SAN JOSE, Calif. - Members of IBM Corp.'s technology alliance, namely GlobalFoundries Inc. and Samsung Electronics Co. Ltd., dismissed a report that the group is struggling with its high-k/metal-gate technology.
High-k/metal-gate ''technology enables traditional scaling of the electrical gate dielectric and reduced standby power of transistor due to a reduction in gate leakage,''said Andrew Lu, an analyst with Barclays Bank, in a report.
''There has been a recent divergence in wafer processing technology to either choose 'gate-first' or 'gate-last' for (high-k/metal-gate),'' Lu said. ''Gate-first and gate-last are terms that refer to whether the metal gate electrode is deposited on wafer before or after the high-temperature activation anneals of flow processing.''
Intel Corp., Taiwan Semiconductor Manufacturing Co. Ltd. (TSMC) and others have moved towards ''gate-last'' technology. Intel has been shipping processors based on high-k since the 45-nm node. Intel has shipped two generations of high-k. TSMC has yet to ship its technology.
In contrast, IBM's ''fab club'' is using a ''gate-first'' technology. But to date, IBM's technology partners have yet to ship high-k--at least in chips in mass volumes. Advanced Micro Devices Inc. is expected to ship its first processors based on high-k in the first part of 2011. AMD is using IBM's technology.
''The gate-first technology adopters (including Sematech and Fishkill Alliance technology partners such as IBM, Infineon, NEC, Globalfoundries, Samsung, STMicroelectronics and Toshiba) have encountered some problems, we understand, related to thermal instability, threshold voltage shifts and re-growth in the gate stack, which is serious for pMOS (positive type metal oxide semiconductor) at scaled electrical oxide thickness,'' Lu said.
''We expect TSMC will be able to lead its competitors on the 28-nm migration using the gate-last high-k/metal-gate technology,'' Lu said.
One IBM ''fab club'' member, GlobalFoundries, dismissed the report and issued the following response to Lu's research note:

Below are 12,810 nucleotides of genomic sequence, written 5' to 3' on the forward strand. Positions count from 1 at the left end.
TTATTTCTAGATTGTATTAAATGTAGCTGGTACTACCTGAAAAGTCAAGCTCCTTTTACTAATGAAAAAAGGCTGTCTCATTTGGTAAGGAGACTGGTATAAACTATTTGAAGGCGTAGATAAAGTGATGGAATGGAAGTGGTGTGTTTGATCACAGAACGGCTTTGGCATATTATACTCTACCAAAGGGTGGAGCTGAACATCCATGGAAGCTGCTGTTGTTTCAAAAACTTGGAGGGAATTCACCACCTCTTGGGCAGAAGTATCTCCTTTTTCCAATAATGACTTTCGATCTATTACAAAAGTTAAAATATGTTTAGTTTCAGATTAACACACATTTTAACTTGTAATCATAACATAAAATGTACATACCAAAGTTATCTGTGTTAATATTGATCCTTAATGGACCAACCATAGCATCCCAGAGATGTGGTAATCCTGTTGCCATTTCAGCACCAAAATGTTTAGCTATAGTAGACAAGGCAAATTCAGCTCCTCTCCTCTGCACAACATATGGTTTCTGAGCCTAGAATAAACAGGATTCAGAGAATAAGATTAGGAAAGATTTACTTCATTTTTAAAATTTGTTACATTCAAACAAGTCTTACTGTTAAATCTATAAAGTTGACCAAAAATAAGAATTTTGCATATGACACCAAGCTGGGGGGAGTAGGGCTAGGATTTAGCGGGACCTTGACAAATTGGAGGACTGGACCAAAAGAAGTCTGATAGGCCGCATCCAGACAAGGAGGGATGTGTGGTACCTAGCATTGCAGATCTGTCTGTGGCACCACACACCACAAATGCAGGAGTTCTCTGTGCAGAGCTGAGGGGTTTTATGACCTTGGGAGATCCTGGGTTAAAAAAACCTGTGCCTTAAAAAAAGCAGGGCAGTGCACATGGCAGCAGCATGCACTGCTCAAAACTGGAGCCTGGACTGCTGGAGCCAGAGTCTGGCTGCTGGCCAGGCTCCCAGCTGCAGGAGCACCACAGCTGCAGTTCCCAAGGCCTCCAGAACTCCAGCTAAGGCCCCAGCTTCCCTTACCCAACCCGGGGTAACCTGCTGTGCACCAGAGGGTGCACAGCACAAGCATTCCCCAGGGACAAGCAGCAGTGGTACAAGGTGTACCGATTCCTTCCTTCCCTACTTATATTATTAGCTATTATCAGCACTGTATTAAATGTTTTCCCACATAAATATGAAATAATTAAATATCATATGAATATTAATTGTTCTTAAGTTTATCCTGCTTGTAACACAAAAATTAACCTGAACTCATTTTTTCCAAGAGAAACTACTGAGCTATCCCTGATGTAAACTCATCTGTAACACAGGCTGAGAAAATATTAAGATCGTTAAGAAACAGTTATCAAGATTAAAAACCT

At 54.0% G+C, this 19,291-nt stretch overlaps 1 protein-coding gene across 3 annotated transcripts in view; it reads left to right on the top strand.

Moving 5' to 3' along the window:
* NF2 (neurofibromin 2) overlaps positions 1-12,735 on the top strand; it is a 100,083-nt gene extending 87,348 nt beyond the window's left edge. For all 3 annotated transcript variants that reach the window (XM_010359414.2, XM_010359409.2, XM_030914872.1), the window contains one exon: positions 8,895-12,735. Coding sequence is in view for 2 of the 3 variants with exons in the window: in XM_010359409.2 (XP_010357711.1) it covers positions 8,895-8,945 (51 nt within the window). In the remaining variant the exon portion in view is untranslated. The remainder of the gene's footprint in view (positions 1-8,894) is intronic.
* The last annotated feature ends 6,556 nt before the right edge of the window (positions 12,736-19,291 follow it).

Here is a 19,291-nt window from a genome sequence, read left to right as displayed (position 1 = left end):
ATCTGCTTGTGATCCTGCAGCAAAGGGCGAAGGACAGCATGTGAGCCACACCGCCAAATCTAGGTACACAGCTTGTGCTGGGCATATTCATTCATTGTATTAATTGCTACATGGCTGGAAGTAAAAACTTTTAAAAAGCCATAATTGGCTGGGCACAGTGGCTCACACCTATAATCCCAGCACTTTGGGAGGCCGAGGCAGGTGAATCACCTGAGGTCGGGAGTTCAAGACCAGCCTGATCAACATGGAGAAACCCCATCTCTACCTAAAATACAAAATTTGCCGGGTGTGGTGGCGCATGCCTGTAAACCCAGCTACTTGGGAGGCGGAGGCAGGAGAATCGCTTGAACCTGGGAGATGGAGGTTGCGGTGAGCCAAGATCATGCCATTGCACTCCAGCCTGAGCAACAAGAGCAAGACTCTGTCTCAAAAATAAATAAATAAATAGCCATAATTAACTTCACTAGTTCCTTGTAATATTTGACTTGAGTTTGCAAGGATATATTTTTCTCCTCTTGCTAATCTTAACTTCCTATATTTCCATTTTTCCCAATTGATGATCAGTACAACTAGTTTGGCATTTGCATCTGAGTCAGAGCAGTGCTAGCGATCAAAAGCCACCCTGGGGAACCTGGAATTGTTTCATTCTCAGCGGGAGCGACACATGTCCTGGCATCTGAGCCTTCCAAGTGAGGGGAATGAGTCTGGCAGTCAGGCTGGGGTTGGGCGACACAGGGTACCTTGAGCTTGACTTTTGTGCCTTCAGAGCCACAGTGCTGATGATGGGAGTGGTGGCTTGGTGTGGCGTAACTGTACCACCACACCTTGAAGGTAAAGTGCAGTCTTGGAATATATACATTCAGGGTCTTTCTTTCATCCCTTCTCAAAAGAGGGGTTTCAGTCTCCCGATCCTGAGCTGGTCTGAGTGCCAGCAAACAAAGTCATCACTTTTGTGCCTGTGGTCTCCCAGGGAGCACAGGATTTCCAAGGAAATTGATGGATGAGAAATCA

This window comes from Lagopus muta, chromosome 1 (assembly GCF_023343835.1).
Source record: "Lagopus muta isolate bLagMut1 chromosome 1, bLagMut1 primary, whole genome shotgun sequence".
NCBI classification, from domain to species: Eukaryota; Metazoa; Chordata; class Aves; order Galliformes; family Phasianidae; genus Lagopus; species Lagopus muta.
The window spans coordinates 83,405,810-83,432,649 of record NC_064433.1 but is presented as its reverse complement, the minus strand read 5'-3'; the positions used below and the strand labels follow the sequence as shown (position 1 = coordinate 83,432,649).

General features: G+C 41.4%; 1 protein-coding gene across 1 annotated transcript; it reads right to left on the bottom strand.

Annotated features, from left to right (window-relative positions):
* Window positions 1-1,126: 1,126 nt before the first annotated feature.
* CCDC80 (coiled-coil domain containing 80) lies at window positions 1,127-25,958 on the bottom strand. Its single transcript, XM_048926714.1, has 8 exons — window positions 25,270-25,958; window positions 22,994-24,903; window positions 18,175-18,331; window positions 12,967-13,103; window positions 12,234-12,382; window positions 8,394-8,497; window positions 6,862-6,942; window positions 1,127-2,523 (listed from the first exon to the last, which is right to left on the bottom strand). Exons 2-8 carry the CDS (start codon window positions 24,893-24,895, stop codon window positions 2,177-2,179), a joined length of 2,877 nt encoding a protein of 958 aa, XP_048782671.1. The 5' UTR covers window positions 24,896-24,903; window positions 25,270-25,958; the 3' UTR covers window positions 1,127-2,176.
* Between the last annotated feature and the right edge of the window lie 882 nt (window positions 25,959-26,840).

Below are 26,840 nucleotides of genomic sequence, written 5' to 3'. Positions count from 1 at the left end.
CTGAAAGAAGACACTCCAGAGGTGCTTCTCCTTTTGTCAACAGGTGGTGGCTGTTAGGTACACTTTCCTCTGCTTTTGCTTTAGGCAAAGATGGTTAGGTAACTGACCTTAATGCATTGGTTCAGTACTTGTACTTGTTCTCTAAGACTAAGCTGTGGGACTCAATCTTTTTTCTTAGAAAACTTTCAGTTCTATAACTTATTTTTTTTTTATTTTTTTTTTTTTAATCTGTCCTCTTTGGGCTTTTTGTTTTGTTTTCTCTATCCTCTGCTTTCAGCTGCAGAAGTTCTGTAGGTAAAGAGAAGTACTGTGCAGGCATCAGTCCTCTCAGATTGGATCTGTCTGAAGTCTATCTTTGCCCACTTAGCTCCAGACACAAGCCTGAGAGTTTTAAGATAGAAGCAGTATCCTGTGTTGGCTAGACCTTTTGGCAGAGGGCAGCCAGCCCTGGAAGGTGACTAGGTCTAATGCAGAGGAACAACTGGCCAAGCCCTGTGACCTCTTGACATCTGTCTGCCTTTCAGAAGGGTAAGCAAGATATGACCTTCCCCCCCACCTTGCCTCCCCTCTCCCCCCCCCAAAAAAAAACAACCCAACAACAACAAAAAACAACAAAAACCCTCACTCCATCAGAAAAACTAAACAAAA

''There have been some misconceptions about the gate-first approach to high-k/metal-gate. We do not regularly engage with financial analysts like Barclay’s because we are a private company, so I don’t think they have the latest information.
Gregg Bartlett, our SVP of technology and R&D, addressed a number of these misconceptions in his presentation at (recent) GTC 2010 (conference). You can see that there are no Vt stability issues and gate-first offers comparable or superior performance when compared to gate-last approaches. Our 32-nm high-k/metal-gate ramp is in early production at Fab 1 and we are confident in our ability to deliver for our customer and maintain our time-to-volume leadership position in the foundry industry. We are currently accepting designs for all of our 28-nm technologies. Multiple customer designs have already been silicon-validated, and many more test chips are in prototyping at Fab 1 on the way to early risk production late this year.''
Samsung Electronics issued this response:
''As you may recall, Samsung announced in early June the full qualification of 32-nm low power high-k metal gate in our S Line. That qual included a full 1000 hr high temp operating life (HTOL) and have experienced no such problems.''
Gate first seems to make more sense from a foundry perspective, since it can be integrated into an existing process line without too many changes. The foundry business has to focus on integrating the needs of many different clients and products, not just one (like microprocessors). Low-cost integration across a product group is essential for success, otherwise equipment and production costs will eat you alive.
Here again TSMC seems to have a upper hand by following the footsteps of Intel. As Intel has shipped two generations of high-k dielectric based processors so the technology is proven. Only after AMD ships its processors, we will know which technology is better and has a smooth road ahead.
Atom, of course, also targets handhelds where very low power is a must. Todate, though, Atom is still made with the 1st generation 45nm high-k process. It'll really start getting interesting when it comes out on the 2nd gen 32nm & 3rd gen 22nm processes
Intel's high-k process, if I recall, has many extra process steps and complexity, including dummy polysilicon gate removal, and multi-metal deposition. Even so, it became a high-volume process. Yet Atom still consumes too much power for some. It will be interesting to see AMD gate-first vs. Intel gate-last CPU benchmarks.